Faculty Profiles

Richard Francoeur

School of Social Work

Social Work Building 145

General Information

Personal Statement

Personal Statement


A medical social worker for several years in the VA Pittsburgh Healthcare System, I pursue research and scholarship on middle-aged and older adults; comorbidity and multimorbidity (co-occurring illness conditions, symptoms, or stressors); and chronic, palliative, and supportive care.  I also create or extend innovations in statistical modelling—notably of synergies (curvilinearity and interaction) and subgroups (data-mining, clustering)—as improved approaches to derive knowledge. 

I completed several projects, most on my own, such as 1) symptom clusters of late-life "masked" depression (with low dysphoric—yet also low positive—affect) in progressive vascular conditions (hypertensive, arterial, cardiac, or cerebral), including metabolic syndromes (with excess weight and/or diabetes); 2) sickness malaise in cancer when neuroimmune symptoms interact; and 3) financial strain as age-based reactions by cancer outpatients to objective family financial stressors and their cumulative stress. 

I am leading a project with two Adelphi computer science alumni to build an easy-to-use web application that executes algorithms I developed (published and unpublished) to probe effects of interacting variables. 

I am also developing an improved method of meta-analysis (a quantitative approach to pool and estimate results across a set of studies and to compare study-specific results), which I will use to reanalyze whether breast cancer support groups not only reduce symptoms but lead to improved survival.  This methodological advance will address a pressing need to derive more credible meta-analyses of clinical practices and programs when the evidence is based on heterogeneous participants, study conditions, interventions, and/or research methods.  These more valid findings are important in the process of justifying and adopting sound evidence-based practices, programs, and related health or social policies.

I attracted more than a quarter million dollars in funding (direct costs) as principal investigator of a National Institute of Mental Health grant (R03) on late-life vascular depression, a Hartford Geriatric Social Work Faculty Scholar Award, and an Open Society Social Work Leadership Award (Project on Death in America).

Teaching Interests

Social work practice; social work in chronic, palliative, and end-of-life care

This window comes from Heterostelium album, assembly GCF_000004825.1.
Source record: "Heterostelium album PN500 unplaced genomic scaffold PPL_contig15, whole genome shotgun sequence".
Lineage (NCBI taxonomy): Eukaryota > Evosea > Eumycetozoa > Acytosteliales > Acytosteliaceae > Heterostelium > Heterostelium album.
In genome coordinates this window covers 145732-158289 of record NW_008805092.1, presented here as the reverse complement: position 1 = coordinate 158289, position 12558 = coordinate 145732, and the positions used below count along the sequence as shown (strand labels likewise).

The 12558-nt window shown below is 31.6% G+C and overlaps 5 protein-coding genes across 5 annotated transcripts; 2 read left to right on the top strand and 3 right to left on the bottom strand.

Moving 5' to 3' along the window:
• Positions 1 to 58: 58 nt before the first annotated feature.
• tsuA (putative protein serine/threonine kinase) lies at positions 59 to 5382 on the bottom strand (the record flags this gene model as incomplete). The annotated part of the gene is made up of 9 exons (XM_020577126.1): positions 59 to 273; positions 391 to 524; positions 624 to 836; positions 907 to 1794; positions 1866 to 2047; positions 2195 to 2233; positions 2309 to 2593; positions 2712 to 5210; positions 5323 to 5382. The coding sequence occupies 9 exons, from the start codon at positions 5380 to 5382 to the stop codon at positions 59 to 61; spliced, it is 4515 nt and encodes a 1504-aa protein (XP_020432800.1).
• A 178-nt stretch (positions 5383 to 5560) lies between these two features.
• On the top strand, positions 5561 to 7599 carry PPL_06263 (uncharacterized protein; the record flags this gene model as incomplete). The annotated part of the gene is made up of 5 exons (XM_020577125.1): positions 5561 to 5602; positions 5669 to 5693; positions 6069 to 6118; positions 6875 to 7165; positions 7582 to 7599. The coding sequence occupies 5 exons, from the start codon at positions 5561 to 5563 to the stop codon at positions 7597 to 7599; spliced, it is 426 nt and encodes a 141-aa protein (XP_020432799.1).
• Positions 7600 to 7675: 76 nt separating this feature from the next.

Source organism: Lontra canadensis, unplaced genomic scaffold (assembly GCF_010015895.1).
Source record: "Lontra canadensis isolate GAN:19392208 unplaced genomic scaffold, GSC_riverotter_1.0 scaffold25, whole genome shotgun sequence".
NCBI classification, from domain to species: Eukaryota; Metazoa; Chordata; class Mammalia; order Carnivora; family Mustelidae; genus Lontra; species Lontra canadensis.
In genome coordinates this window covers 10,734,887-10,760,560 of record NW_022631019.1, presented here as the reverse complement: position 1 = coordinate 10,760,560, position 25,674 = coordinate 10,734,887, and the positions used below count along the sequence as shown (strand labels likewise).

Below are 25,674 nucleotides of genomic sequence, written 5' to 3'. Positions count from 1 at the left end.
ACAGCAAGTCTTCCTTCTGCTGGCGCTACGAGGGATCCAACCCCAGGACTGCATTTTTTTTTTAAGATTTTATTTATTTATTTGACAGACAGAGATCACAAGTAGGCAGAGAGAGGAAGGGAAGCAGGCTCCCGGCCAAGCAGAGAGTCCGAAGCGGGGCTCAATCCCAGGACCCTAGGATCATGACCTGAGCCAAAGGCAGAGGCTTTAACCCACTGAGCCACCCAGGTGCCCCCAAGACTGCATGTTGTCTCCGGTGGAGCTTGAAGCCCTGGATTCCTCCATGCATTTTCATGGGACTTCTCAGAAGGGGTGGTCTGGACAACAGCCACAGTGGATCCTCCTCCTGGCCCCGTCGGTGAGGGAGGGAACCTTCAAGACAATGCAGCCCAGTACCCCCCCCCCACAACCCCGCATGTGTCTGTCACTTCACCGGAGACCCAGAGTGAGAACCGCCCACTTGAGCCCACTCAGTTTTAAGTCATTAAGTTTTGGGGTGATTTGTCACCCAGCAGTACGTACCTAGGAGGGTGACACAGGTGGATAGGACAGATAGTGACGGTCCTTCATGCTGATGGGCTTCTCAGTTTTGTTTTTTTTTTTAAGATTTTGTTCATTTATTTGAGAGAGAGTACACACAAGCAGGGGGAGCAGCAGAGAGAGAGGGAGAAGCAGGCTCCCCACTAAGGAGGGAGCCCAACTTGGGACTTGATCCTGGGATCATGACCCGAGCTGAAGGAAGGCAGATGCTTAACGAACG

Evidence-based practice; client monitoring with single-case designs

Program development and evaluation; systematic reviews; meta-analysis

Organizational context of social work; social enterprises by social workers

Innovations in Statistical Modelling

I recently forged data-mining of homogeneous subgroups (derived subsets of observations) and their effects from heterogeneous samples, by adjusting multiple regression for heteroscedasticity, multicollinearity, and unspecified predictors (in press). 

To probe comorbidity, co-occurrence, and clustering, I created or extended ways to: 1) detect interactions in moderated regression (MR) more sensitively and precisely (i.e. with lower standard errors and tighter confidence intervals); 2) interpret quickly the nature (magnifying and/or buffering), strength, and statistical significance of MR synergies across discrete values of interacting variables (app pending; this advance avoids the need to re-specify predictors at different levels, re-estimate MR repeatedly, and construct multiple graphs); and 3) unveil elusive, unbiased clusters of psychometric items or symptoms of a latent trait either broadly (across a group) or uniquely (within an MR-targeted subgroup). 

The last of these advances affords insight into distinct presentations, even phenomenologies, tapped by a latent trait that occur across a group (determined by a predictor), or synergistically, within a subgroup (determined by interacting predictors).  It overcomes the potential for common, insidious confounding in regression-based multiple indicators-multiple causes (MIMIC) models, which can only estimate direct (unique) effects of predictors to all but one of the items or symptoms of the latent trait.  Even if it seems justified not to specify the direct effect to a certain item (i.e. it is fixed usually at zero), hidden bias may infect the latent trait and proliferate across items, undermining the validity of specified (shared and direct) effects.

The advance avoids this difficulty by offering a new way to specify a MIMIC model that enables the direct effect on every single item or symptom of a scale or subscale to be unveiled (while still adjusting shared effects between and across the items or symptoms, the latter to account for the level of the latent trait).  It reveals the subset of items or symptoms that have statistically significant direct effects, which comprise the item or symptom cluster within the group or subgroup. 

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